New for 2022!
I have tweaked the pastry recipe to make it vegetarian – even vegan if you substitute coconut oil for the regular butter.
I have combined the recipe below with my favourite cornflour pastry, to give a crisp, orangey pastry that is very easy to handle and can be rolled to a ‘waffer-theen’ dimension.
Vegetarian Orange and Almond Shortcrust Pastry
225g plain flour
140g unsalted butter
50g caster sugar
60g ground almonds
zest of 1 large orange
juice of 1, maybe 2 large oranges.
- Method as below.
Luxury Mince Pies
Makes 12 deep and decadent mince pies (plus 3-4 small ‘cooks perks’ pies) 😉
Orange and Almond Shortcrust pastry
200g plain flour
50g unsalted butter
50g caster sugar
50g ground almonds 
juice and zest of 1-2 oranges 
500g of mincemeat (or 1 batch of Guilt-Free Mincemeat)
Cream Cheese Luxury Topping (optional)
200g cream cheese
zest and juice of 1 lemon
milk & caster sugar to glaze
- Put the flour into a food processor fitted with a blade.
- Cut the fats into 1cm cubes and add to the food processor.
- Blitz until mixture resembles breadcrumbs.
- Add the sugar and ground almonds and pulse a couple of times to mix.
- Add the zest of both oranges and the juice of one and run the mixer to combine. I the mixture doesn’t come together into a ball by itself, squeeze the juice from the second orange and add gradually, pausing between each addition, until the mix comes together.
- Wrap the ball of dough in plastic and chill for at least 30 minutes.
- Make the cream cheese topping (if using)
- Beat the cream cheese in a bowl or using a mixer until smooth.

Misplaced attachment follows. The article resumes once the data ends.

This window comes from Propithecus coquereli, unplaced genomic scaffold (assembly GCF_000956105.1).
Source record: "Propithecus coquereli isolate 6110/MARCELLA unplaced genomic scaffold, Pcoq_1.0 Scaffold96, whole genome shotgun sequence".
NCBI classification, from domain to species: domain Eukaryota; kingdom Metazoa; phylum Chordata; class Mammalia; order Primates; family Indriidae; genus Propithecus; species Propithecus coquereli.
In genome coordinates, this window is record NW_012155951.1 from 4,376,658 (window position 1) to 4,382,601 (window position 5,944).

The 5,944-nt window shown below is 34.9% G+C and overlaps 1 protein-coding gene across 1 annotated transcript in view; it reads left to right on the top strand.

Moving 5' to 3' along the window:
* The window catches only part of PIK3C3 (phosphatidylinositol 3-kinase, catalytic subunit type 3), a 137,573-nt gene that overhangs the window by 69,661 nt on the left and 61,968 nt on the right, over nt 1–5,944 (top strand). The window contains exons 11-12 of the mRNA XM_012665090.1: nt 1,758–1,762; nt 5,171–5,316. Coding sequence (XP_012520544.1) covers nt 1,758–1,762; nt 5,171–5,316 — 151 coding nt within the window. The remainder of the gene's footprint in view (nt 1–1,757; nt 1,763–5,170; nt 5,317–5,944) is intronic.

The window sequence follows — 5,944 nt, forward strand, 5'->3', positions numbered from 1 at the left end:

- Add the zest of the lemon.
- Add half the lemon juice and mix until combined. You don’t want the mix to get either too sharp or too runny.
- Sweeten to taste with icing sugar. Don’t add too much – 2-3 heaped tablespoons is plenty. Just enough to take the edge off the lemon flavour without making it too sweet.
- When the pastry is suitably chilled, remove from the fridge, cut it in two and return half to the fridge. Why? It’s much easier to work with a smaller piece of pastry than a larger. You want to be able to roll this pastry nice and thin, but if you’re flinging around a huge sheet of the stuff, there’s going to be tears (and you can read that two ways!).
- Roll the pastry thinly (3mm-ish) and cut out the bases of your pies. Make the circles of pastry large enough to fill the whole base of the tin and overlap the rim by about 1cm. Make sure your tin is well greased and lay in the pastry circles. NB Be careful not to accidentally push holes in the pastry when you’re easing it into the tins. Re-roll the trimmings if required.
- Put 1tbs of mincemeat filling into each pie and pressdown.
- Spoon 1tsp cream cheese topping onto the mincemeat.
- Put the tray of pies into the fridge while you roll out the rest of the pastry and cut the lids. Make sure the lids are large enough to overlap the holes by about 1cm.
- Wet the edges of the lids and press them onto the pies. Make sure the edges are well sealed by pressing firmly. You can make pretty crimping patterns by using the tines of a fork, but I like to make a nice, neat plain edge by using a plain, round cutter once the lids are on and in the tin (which is why the bases and lids need to be cut on the large side). As well as making the pies nice and neat, it seals the lids onto the pastry bases and helps prevent the filling from oozing out.
- Brush the tops with milk and sprinkle with caster sugar. The milk will brown the pastry and the sugar will melt and form a lovely crunchy top layer.
- Cut a small slit in the top to let out steam.
- Bake in a hot oven – 200°C, 180°C Fan – for 15-18 minutes until golden brown.
- Gently tip out of the tin and set to cool on a wire rack.
- Best served warm.
Cost: Pastry only £1.50 (using ground almonds & 2 oranges, December 2011)
 If you want to make this pastry nut-free, then just omit the ground almonds. It’ll not have the same crunch, but still be an improvement on plain shortcrust.
 This vagueness is due to the juiciness of the oranges and the water content of the flour – two oranges should definitely be juicy enough though.